Now Is The Time (A Song of Hope) was written in the Fall of 2013 in commemoration of the 50th anniversary of civil rights leader Martin Luther King’s famous ‘I Have A Dream’ speech given on August 28th 1963. The band adaptation was commissioned by my teacher and mentor Prof. Mark Camphouse and the George Mason University Wind Symphony. The work is a tribute to Dr. King’s life and his work as well as the many other civil rights activists that fought so courageously for equality and an end to racial injustice in the 1950’s and 60’s. But overall this piece is a musical portrayal of the pursuit of freedom and equality that many in our country still dream of.
In his speech Dr. King asks for the United States to hold true to it’s founding doctrines of equality for all men and women, and freedom from oppression. The piece begins with a clarinet solo, so simple and pure. It represents the basic ideals of our founding fathers and the American dream. So as our country began with these ideals the piece starts with this motive and it appears throughout the work as the dream Martin Luther King Jr. spoke of was the in all actuality, the American dream.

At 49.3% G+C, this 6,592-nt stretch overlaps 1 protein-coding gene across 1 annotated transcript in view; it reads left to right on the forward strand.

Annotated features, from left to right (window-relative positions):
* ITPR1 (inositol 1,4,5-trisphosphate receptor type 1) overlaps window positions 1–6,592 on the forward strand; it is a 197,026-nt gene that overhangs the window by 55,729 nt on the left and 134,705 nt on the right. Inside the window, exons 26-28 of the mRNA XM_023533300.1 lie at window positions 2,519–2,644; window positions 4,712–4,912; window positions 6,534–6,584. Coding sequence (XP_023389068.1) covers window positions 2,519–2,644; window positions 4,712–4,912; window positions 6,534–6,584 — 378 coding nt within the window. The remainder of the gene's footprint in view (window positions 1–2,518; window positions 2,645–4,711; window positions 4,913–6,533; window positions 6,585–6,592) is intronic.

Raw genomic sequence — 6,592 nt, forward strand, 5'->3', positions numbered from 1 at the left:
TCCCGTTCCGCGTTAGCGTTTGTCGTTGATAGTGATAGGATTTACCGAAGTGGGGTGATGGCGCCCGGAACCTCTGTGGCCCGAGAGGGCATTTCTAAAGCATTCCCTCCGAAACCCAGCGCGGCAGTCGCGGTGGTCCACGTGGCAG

The first theme heard initially in the clarinet develops and blossoms into a hymn-like setting with the low winds. Expressive solos from trumpet and again clarinet weave around the chorale texture, and as the chorale decays the flutes echo the theme. The next section introduces a new theme, foreshadowed by the trumpet solo earlier in the piece. This theme is humbly stated by the oboe and bassoon, then again by the brass. We now enter a lush dreamy soundscape that accompanies the solo English horn. The music becomes nobler and with the entrance of the snare drum signals the march on Washington that happened earlier that day. Out of the dream marches the reality of the civil rights movement implementing Dr. King’s dream and demanding the rights guaranteed to all men and women by the constitution. After the bold climax the piece slowly winds down, gradually fading off to the distance revisiting the dream-like textures from earlier in the piece. The song ‘We Shall Overcome’, which was in a way the anthem of the civil rights movement, is played briefly by the solo clarinet. The percussion and woodwind tremolos create a shimmering layer of tremolos and arpeggios while the brass states the second theme in broad strokes over musical canvas created by the shimmering layer. The timpani restates the martial drumbeat of the snare drum earlier, signifying that the movement for equality still marches on into the present day as our country and the rest of the world continue to address the issue of equality, human rights and discrimination.